Of all segments of the aviation industry, the one that is most affected by aviation safety may very well be insurance. Avemco Insurance Company is one of three aviation insurance companies owned by Tokio Marine HCC and the only direct general aviation insurer in the US. Avemco sells direct to the consumer through its national center in Frederick, Maryland, and online. They insure owners, renters and any other combination of flyers, even customizing policies to specific needs. Avemco invests considerable resources in loss prevention efforts and insurance education through a number of outlets, including airshows. We caught up at AirVenture, just to ask how simulators affect their risk reduction efforts. Since, as insurance underwriters, Avemco constantly evaluates and analyzes the risks involved in insuring pilots and aircraft, it’s quite understandable that they promote proficiency, recurrent and transition training and any activities that keep pilots safe and their risk low.
In Oshkosh, I spoke with Senior VP Marci Lyn Veronie. She is both very passionate and knowledgeable about aviation. Talking with her for a few minutes gave me the feeling that she almost knows every pilot and aircraft personally, tending to their experience, type of flying and safety like it was her own. Marci has spent over 30 years in the aviation insurance industry, rising from an administrative position to Senior VP of sales and marketing. She is a frequent speaker at air shows around the country, including in educational seminars. She is also the Chair of the Board of Directors of Women in Aviation International.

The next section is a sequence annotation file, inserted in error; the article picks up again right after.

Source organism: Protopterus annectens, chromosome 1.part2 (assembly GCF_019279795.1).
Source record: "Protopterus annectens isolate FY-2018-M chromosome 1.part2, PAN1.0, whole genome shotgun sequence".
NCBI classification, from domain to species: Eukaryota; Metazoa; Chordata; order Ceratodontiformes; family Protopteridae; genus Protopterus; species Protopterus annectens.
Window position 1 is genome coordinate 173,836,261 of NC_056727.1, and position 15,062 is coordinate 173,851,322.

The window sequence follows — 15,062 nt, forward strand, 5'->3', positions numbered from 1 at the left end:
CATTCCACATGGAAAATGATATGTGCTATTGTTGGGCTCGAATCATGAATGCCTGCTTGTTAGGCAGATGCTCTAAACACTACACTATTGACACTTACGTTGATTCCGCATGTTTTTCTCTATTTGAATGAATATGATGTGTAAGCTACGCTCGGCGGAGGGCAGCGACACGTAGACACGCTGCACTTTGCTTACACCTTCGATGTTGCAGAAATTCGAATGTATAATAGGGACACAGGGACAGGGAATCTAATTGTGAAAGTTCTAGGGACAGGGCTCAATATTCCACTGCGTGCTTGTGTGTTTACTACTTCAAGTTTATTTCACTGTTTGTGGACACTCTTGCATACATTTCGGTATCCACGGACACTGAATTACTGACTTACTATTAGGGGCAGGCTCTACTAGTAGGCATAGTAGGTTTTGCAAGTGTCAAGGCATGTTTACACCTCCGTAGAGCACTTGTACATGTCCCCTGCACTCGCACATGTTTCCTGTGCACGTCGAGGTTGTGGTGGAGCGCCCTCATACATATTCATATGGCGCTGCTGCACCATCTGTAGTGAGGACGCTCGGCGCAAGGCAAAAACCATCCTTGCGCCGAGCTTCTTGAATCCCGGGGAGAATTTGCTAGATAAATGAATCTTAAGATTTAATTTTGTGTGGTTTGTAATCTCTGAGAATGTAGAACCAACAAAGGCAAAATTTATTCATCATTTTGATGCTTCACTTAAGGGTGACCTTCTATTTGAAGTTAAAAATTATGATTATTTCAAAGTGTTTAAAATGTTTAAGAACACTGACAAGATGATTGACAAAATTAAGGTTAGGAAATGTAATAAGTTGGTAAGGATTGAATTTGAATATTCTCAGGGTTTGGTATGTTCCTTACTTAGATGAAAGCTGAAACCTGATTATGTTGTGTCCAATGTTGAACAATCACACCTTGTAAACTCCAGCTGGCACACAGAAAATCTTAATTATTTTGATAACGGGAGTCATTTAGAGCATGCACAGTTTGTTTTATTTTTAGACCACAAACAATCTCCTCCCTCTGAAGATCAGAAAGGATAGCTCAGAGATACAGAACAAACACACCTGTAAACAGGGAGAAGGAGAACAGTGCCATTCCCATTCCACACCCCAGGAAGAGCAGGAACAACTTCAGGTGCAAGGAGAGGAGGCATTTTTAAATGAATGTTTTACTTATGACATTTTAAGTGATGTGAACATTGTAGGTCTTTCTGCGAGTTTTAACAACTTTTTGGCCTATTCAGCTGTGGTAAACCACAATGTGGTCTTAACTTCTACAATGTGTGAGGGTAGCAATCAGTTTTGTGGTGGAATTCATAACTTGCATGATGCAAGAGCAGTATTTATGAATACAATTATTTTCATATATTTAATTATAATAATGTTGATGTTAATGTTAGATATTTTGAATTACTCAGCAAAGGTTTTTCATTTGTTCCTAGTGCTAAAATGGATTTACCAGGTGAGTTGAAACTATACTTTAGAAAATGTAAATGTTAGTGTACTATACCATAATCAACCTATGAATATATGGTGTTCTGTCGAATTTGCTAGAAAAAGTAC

I asked Marci about training and how simulators can improve the level of proficiency. “We have a weekly claims meeting and almost every single Friday we would see the same accident over and over and over again. So we started something called a ‘safety rewards program’ for our policyholders because after looking at all the data we found that pilots who continuously train have better records than those that have thousands of hours but only take a BFR [biennial flight review]. I just talked to this pilot the other day. I’m trying to tell him he needs 10 hours of dual because he was buying a tail-dragger with over 200 horsepower. He is telling me: I’ve got more hours than you’ve been alive! And so I shared with him our results of what we see with high time pilots who have no tail-wheel time whatsoever transitioning into it. That’s a long way to go around but say in our industry if you have tens of thousands of hours people look at you like: wow you must know it all! And we found that there really is a difference between somebody that has 500 hours and continuously, every month is out there flying, versus the person that has 5000 and goes and gets a flight review every two years. Because of that, we created our safety rewards program and basically what we say is: if you go out and you do anything in the air go up with a CFI for two hours. We’ll give you a five percent credit. So we did that for a while and maybe 10 or 20 percent of our policyholders elected to do it. If you go out and do anything on the ground if you jump in a simulator with a CFI, or in any training session, we’d still give them the discount. We said you go on and do some sim work or do anything on the ground, sit through an FAA FAST team webinar and we’ll give you another five percent. So with a little effort, you could get up to 10 percent premium credit on your renewal every year, if you just proved to us that you do something [about training]. This has been going on since 2012 and still to this day only about 50 percent of our policyholders take it. And it’s simple to do, we have a renewal update form that we send out every year and we basically have a line that said tell us what you’ve done. If you tell me you did training in a sim, I would give